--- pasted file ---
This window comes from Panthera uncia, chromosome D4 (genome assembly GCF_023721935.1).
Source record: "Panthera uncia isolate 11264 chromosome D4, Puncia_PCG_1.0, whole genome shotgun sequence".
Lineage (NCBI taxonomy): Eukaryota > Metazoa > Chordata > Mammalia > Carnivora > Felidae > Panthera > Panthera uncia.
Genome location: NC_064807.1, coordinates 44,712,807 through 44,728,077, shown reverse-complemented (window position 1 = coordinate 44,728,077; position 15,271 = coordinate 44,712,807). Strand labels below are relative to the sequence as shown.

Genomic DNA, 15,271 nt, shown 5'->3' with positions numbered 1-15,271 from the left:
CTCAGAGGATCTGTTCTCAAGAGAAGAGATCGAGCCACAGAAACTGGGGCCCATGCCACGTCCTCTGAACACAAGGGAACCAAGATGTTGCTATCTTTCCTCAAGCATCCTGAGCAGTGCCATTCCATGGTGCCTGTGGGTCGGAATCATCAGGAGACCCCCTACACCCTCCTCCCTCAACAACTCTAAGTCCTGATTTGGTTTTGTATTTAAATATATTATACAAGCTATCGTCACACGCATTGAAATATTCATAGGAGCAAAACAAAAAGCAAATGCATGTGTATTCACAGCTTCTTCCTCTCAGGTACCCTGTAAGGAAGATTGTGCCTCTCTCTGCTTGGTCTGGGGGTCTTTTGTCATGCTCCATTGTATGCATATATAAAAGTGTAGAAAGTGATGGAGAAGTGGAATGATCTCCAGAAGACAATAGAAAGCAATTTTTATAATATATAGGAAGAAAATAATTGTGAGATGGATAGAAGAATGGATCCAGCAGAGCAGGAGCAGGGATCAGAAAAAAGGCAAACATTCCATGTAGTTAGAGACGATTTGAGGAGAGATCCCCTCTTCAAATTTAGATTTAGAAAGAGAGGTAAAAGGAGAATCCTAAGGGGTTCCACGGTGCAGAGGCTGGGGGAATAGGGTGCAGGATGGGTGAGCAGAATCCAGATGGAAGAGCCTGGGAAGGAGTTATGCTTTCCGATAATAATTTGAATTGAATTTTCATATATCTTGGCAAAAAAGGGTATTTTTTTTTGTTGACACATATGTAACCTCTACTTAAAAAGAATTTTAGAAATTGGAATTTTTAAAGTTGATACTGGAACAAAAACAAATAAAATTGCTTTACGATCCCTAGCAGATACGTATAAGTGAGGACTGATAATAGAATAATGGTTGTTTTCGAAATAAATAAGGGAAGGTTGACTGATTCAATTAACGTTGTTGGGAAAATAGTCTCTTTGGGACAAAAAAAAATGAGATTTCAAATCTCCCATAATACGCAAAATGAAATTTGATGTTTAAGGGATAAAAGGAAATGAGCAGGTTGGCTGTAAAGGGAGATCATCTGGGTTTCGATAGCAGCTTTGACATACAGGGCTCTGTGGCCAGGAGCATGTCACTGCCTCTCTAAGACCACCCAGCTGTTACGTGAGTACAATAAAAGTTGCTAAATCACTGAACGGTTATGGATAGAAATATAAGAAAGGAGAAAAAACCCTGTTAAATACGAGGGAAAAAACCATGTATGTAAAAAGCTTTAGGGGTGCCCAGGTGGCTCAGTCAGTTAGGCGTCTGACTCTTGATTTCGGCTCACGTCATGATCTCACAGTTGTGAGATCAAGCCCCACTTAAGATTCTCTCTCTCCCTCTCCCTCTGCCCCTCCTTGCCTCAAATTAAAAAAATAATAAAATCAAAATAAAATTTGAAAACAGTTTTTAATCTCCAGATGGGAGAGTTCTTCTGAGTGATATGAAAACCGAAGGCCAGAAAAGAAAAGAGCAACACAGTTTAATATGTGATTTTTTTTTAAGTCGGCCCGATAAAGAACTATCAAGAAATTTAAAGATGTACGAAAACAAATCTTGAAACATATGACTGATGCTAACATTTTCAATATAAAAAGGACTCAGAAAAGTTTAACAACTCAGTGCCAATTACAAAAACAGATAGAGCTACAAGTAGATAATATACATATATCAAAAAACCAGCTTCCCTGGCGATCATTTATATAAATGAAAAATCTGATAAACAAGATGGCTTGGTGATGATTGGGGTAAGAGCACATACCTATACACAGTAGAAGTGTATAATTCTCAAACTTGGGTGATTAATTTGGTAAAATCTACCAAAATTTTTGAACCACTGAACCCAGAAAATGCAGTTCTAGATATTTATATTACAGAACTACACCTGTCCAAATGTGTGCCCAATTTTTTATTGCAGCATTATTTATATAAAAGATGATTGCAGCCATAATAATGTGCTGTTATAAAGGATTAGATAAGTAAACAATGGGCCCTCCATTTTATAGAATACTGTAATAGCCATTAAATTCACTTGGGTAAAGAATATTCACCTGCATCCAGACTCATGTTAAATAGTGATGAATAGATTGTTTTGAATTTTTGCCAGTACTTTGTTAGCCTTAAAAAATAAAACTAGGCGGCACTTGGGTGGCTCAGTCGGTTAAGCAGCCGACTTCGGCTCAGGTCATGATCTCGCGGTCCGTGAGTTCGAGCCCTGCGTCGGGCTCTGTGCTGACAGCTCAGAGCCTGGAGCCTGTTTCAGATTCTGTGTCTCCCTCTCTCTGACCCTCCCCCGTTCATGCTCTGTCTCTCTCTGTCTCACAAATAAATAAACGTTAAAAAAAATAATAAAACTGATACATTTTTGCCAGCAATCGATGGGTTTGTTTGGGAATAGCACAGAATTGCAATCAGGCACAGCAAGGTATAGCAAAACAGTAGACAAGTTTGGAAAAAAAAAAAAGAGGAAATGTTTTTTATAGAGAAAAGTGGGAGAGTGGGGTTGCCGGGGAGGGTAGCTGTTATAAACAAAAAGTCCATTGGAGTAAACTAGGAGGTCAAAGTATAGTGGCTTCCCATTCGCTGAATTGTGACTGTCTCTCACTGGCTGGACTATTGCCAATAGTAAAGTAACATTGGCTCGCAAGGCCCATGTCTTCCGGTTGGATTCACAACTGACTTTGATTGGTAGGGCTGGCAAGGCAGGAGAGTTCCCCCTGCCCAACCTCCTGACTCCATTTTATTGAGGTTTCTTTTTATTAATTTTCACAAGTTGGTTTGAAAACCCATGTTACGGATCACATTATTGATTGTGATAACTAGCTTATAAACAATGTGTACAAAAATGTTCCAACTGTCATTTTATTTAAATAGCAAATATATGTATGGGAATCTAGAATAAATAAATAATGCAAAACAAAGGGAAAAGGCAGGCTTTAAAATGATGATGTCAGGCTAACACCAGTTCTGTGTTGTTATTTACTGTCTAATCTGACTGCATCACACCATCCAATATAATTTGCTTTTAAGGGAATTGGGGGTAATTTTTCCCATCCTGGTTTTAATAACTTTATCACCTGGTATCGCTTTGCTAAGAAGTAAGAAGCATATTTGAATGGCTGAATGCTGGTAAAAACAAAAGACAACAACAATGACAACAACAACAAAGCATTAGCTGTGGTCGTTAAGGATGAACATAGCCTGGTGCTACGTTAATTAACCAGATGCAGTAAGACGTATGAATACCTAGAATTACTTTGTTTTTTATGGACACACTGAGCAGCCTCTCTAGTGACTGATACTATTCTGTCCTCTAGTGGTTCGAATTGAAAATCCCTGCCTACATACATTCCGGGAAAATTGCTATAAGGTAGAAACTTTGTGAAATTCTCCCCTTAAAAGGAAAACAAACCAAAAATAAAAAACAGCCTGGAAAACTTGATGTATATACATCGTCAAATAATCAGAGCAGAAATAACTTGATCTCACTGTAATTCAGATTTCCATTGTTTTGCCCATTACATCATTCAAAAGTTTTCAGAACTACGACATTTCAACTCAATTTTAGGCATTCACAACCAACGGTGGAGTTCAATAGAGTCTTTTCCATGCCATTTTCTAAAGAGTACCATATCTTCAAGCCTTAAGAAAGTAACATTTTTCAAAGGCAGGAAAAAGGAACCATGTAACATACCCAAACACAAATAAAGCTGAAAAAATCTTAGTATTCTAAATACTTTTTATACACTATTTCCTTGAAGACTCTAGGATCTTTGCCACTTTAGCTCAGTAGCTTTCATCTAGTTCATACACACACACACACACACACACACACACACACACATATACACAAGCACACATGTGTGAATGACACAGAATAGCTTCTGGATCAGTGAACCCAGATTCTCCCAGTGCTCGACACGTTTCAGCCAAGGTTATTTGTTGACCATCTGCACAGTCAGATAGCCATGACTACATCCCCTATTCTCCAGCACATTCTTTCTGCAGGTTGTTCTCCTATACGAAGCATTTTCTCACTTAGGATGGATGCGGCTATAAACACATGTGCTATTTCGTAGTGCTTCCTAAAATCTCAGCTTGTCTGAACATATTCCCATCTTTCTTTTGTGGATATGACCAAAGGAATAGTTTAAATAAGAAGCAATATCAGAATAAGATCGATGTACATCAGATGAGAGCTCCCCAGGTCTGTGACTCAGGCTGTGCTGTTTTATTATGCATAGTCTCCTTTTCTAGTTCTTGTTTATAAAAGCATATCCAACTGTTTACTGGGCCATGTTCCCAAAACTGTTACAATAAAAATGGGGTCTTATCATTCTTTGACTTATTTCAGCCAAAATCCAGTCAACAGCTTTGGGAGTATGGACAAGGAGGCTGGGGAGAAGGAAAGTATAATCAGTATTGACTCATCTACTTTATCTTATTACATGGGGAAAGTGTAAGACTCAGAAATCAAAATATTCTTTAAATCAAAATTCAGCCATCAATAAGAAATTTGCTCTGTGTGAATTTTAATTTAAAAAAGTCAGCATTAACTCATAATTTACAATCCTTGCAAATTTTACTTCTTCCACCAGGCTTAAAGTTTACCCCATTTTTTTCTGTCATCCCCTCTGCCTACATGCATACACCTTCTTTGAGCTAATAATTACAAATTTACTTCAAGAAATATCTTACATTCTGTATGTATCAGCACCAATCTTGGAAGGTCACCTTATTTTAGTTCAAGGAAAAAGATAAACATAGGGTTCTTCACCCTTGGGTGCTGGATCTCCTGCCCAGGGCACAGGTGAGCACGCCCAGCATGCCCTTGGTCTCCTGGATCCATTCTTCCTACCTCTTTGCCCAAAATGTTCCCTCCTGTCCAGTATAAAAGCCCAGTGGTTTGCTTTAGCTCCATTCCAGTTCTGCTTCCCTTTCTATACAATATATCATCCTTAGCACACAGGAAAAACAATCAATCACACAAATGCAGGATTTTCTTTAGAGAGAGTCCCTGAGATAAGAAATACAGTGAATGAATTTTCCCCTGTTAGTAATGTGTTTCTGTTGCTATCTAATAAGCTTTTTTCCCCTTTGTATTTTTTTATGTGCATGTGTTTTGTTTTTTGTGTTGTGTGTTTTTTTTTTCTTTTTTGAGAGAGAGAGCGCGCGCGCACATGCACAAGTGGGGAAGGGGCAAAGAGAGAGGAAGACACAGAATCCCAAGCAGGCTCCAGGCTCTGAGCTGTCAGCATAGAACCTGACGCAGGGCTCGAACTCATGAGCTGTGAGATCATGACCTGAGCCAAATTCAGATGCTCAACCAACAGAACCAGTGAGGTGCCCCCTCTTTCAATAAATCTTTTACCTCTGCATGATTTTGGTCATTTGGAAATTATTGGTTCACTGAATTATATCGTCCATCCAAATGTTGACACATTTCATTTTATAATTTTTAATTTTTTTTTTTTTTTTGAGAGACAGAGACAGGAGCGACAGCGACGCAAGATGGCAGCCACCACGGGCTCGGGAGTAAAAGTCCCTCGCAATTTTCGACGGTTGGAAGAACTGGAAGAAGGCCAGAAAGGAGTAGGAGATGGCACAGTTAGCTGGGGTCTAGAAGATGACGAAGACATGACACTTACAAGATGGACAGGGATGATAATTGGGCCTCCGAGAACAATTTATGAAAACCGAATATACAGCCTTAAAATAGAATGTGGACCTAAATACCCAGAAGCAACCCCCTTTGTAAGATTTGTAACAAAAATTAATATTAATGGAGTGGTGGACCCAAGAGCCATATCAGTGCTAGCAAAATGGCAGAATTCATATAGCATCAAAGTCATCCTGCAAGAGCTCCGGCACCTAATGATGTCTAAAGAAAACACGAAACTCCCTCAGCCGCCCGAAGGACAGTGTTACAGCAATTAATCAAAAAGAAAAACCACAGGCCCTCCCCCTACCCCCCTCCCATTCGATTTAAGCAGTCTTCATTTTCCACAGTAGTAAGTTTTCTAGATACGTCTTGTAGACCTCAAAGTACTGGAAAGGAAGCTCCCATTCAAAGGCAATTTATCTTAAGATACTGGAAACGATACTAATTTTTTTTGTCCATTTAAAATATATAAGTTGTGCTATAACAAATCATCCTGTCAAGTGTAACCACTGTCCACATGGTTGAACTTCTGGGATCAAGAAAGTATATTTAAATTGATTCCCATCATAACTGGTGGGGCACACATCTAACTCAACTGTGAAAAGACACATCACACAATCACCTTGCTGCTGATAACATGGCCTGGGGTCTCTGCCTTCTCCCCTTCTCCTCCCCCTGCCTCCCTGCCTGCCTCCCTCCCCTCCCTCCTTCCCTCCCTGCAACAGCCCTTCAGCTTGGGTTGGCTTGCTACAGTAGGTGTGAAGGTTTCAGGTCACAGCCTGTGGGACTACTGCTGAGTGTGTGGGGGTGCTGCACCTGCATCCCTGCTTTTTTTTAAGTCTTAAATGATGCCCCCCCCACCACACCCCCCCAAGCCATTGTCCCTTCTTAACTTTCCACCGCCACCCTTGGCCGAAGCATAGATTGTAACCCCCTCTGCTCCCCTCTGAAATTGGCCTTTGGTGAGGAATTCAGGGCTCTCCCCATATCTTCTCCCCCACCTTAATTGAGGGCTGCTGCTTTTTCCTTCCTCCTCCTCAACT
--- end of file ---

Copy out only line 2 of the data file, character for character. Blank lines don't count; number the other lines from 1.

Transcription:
Source record: "Panthera uncia isolate 11264 chromosome D4, Puncia_PCG_1.0, whole genome shotgun sequence".